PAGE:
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Tellima grandiflora 11202.JPG
Scientific classification
Kingdom: Plantae
(unranked): Angiosperms
(unranked): Eudicots
(unranked): Core eudicots
Order: Saxifragales
Family: Saxifragaceae
Genus: Tellima
Species: T. grandiflora
Binomial name
Tellima grandiflora
(Pursh) Dougl. ex Lindl.

Tellima grandiflora, the bigflower tellima[1] or fringecups, is a herbaceous perennial plant of the family Saxifragaceae. It is the only species in the genus Tellima.[2][3] It has rounded leaves that emerge from a rootstock, and reach heights of 30 cm. It is evergreen in mild winters. Flowers are borne in spring and early summer, on spikes up to 60 cm high. The green calyx is 6–8 mm long; the five flower petals are greenish-white to purple, pinnately divided and spreading. The petals are deeply fringed.


The plant is a native of moist forests in western North America, from Alaska and British Columbia to northern California.[4] It can be a garden escape and become naturalised in some other areas, e.g. Great Britain.

Tellima grandiflora 4967f.JPG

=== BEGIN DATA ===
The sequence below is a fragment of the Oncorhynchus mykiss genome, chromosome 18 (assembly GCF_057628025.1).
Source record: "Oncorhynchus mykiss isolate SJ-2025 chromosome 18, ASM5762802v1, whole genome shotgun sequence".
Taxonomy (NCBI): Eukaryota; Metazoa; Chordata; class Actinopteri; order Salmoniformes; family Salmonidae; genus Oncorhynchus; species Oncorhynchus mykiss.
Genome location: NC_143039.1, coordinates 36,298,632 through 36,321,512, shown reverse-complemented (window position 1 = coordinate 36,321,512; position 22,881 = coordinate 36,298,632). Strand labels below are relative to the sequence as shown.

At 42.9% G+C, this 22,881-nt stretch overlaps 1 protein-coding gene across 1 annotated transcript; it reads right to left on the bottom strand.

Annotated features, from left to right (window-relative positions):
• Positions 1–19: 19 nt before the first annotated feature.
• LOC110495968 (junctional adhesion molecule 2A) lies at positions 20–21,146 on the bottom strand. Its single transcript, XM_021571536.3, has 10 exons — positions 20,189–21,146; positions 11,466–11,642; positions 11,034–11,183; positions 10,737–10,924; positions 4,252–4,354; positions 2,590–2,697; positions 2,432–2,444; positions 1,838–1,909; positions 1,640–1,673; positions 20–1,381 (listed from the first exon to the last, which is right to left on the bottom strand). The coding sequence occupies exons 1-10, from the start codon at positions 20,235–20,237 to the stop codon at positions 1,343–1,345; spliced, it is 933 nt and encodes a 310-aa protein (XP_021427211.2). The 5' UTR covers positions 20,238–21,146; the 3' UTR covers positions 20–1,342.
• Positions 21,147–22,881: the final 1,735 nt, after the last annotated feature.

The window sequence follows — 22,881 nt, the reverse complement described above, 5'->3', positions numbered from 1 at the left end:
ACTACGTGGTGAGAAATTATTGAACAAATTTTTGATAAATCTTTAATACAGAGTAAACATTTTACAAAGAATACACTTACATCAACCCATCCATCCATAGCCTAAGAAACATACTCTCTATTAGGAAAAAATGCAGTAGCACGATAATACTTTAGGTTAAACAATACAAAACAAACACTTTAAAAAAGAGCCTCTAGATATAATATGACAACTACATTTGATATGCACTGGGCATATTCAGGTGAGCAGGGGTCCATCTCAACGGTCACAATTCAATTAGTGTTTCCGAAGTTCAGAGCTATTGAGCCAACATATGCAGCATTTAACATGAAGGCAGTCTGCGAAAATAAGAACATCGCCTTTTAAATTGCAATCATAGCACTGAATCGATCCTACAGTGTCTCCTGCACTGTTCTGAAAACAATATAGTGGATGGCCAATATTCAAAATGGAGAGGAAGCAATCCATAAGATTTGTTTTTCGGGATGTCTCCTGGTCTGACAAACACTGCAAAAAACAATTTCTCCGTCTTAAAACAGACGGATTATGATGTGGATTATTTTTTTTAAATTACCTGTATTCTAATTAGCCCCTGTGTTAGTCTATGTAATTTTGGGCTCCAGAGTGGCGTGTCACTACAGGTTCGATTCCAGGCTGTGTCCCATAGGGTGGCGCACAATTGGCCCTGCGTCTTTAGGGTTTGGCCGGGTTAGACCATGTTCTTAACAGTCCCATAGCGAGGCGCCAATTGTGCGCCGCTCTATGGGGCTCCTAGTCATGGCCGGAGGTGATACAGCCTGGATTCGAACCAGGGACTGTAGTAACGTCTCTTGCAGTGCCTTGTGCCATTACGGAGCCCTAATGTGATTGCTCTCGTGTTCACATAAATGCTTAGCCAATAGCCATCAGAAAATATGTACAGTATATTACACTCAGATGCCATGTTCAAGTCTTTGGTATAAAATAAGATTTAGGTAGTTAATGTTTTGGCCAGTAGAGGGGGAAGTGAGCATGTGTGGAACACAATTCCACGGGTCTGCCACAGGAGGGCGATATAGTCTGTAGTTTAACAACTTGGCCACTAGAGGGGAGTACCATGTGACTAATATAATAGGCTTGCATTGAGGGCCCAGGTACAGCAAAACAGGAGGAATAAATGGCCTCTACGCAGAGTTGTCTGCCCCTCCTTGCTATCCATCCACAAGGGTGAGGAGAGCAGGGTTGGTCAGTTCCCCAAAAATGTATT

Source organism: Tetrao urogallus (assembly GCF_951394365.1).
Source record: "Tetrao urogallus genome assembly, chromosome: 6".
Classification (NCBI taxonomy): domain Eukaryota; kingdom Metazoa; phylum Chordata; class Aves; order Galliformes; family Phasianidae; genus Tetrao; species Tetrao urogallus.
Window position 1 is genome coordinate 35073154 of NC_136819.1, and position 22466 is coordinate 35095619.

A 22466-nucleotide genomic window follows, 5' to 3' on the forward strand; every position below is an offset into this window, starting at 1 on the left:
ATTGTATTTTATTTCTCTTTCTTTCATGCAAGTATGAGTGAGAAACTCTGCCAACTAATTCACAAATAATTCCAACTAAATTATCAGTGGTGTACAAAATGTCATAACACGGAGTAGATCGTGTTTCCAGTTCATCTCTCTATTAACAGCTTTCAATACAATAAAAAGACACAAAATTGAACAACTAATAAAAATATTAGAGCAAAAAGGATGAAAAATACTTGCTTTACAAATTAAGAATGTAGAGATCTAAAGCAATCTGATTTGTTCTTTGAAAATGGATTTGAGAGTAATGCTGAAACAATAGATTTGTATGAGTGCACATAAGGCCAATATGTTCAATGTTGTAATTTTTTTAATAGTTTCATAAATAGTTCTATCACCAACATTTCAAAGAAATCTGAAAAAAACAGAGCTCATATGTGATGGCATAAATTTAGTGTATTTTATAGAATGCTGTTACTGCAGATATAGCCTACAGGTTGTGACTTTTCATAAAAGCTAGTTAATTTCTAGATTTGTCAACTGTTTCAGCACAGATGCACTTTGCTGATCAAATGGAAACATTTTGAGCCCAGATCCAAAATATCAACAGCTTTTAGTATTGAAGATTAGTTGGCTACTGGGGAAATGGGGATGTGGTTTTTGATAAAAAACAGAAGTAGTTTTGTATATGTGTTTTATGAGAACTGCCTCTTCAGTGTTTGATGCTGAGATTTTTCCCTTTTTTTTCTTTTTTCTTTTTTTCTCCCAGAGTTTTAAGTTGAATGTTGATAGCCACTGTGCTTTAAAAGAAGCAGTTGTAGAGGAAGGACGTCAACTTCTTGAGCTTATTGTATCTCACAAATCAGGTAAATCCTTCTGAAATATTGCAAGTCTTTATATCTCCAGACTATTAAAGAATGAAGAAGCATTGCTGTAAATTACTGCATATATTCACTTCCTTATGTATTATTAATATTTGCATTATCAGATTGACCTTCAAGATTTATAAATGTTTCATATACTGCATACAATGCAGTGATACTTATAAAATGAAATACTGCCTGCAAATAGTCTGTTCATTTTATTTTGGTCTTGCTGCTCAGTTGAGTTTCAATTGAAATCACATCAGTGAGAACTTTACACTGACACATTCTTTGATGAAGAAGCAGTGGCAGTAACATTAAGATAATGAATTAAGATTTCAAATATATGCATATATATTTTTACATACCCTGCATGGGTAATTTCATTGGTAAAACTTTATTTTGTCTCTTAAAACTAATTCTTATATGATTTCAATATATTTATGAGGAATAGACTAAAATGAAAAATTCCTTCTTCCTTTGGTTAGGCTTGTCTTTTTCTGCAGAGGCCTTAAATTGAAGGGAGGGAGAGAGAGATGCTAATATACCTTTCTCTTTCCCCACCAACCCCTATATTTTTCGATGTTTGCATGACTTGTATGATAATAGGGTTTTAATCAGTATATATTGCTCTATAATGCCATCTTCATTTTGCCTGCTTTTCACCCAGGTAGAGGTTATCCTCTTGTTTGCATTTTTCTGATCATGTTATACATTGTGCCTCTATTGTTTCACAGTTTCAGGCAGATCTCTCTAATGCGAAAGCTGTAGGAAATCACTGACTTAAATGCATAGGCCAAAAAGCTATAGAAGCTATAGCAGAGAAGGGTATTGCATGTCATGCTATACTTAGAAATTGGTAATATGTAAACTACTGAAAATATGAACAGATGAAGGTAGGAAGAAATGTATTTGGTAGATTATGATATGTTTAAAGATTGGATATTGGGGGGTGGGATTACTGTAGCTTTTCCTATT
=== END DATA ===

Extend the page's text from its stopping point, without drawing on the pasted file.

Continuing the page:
It is widely grown in gardens. Different strains have been developed. It seeds itself freely in suitable climates.

This plant, crushed and made into an infusion, was used by the Skagit to aid people in sicknesses such as loss of appetite.[5] Ellagitannins are chemical compounds that have potential antiviral activity.[6] Tellimagrandin II, the first of the ellagitannins, formed from pentagalloyl glucose, is laccase-catalyzed dimerised to cornusiin E in T. grandiflora.[7]


  1. ^ "Tellima grandiflora". Natural Resources Conservation Service PLANTS Database. USDA. Retrieved 8 December 2015. 
  2. ^ Charles Leo Hitchcock & Arthur Cronquist (1973). Flora of the Pacific Northwest: an Illustrated Manual. Seattle: University of Washington Press. ISBN 0-295-95273-3. 
  3. ^ Mark Turner & Phyllis Gustafson (2006). Wildflowers of the Pacific Northwest. Portland, OR: Timber Press. ISBN 0-88192-745-7. 
  4. ^ "Tellima grandiflora". WTU Herbarium Image Collection. Burke Museum of Natural History and Culture. Retrieved April 26, 2011. 
  5. ^ Jim Pojar & Andy MacKinnon (2004). Plants of the Pacific Northwest Coast. Edmonton: Lone Pine Publishing. ISBN 978-1-55105-530-5. 
  6. ^ Stéphane Quideau, Tatiana Varadinova, Diana Karagiozova, Michael Jourdes, Patrick Pardon, Christian Baudry, Petia Genova, Theodore Diakov & Rozalina Petrova (February 2004). "Main structural and stereochemical aspects of the antiherpetic activity of nonahydroxyterphenoyl-containing C-glycosidic ellagitannins". Chemistry & Biodiversity. 1 (2): 247–258. PMID 17191843. doi:10.1002/cbdv.200490021. 
  7. ^ Ruth Niemetz & Georg G. Gross (2003). "Ellagitannin biosynthesis: laccase-catalyzed dimerization of tellimagrandin II to cornusiin E in Tellima grandiflora". Phytochemistry. 64 (7): 1197–1201. PMID 14599517. doi:10.1016/j.phytochem.2003.08.013. 

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